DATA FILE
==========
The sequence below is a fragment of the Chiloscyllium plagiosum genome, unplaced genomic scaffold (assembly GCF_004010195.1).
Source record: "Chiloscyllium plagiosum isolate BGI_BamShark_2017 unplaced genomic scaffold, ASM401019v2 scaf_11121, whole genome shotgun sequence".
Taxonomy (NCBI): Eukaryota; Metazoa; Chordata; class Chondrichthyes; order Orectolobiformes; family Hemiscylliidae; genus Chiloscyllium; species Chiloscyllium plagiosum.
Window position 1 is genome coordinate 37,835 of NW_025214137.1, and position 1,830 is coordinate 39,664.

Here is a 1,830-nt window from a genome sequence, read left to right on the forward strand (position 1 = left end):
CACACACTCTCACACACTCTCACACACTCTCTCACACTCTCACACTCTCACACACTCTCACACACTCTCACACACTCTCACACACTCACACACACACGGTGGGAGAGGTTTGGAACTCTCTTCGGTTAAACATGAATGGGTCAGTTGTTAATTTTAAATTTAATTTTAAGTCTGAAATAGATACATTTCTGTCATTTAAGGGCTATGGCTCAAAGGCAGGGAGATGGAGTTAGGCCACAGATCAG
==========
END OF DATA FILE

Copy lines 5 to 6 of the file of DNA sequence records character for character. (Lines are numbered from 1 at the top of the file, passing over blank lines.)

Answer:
Here is a 1,830-nt window from a genome sequence, read left to right on the forward strand (position 1 = left end):
CACACACTCTCACACACTCTCACACACTCTCTCACACTCTCACACTCTCACACACTCTCACACACTCTCACACACTCTCACACACTCACACACACACGGTGGGAGAGGTTTGGAACTCTCTTCGGTTAAACATGAATGGGTCAGTTGTTAATTTTAAATTTAATTTTAAGTCTGAAATAGATACATTTCTGTCATTTAAGGGCTATGGCTCAAAGGCAGGGAGATGGAGTTAGGCCACAGATCAG